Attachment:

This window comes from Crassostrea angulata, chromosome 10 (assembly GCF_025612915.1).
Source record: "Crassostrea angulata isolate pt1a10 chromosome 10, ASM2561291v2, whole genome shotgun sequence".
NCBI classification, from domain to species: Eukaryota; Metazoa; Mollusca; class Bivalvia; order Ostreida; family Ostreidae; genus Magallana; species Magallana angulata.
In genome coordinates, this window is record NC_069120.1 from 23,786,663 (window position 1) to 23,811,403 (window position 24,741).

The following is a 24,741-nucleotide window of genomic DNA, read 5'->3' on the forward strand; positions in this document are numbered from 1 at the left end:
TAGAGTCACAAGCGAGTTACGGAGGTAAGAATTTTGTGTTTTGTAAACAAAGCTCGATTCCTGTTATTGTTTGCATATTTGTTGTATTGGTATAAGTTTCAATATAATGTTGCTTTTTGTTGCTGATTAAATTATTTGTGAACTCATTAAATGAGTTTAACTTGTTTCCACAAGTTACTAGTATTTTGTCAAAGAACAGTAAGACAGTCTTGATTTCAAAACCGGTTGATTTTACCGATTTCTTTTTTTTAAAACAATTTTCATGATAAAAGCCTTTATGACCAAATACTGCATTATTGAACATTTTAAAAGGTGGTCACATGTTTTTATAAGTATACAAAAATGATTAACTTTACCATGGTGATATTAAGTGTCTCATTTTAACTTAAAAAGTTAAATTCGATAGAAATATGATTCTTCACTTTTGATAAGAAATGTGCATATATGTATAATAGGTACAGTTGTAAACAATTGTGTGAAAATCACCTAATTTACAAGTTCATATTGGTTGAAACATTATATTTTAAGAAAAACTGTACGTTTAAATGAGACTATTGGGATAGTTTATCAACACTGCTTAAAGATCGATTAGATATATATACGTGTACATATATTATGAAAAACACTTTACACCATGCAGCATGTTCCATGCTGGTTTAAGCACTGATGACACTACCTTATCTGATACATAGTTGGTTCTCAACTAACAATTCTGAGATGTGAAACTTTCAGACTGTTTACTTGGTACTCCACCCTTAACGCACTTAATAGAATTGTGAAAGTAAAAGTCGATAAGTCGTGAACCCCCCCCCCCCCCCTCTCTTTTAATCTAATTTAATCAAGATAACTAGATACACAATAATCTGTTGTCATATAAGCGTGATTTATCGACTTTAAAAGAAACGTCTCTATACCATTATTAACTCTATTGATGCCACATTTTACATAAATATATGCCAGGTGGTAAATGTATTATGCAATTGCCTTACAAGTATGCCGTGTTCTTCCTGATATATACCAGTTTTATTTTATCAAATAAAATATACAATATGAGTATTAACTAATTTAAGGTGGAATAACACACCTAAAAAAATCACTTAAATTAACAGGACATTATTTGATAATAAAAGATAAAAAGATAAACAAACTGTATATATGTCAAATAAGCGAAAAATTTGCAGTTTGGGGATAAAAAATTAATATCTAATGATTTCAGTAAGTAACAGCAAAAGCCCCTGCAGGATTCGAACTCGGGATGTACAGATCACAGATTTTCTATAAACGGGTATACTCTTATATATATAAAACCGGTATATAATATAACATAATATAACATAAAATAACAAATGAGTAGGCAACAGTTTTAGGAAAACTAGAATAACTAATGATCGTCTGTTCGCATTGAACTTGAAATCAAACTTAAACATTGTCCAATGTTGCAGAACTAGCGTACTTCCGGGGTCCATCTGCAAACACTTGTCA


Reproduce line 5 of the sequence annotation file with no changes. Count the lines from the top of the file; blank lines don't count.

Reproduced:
The following is a 24,741-nucleotide window of genomic DNA, read 5'->3' on the forward strand; positions in this document are numbered from 1 at the left end: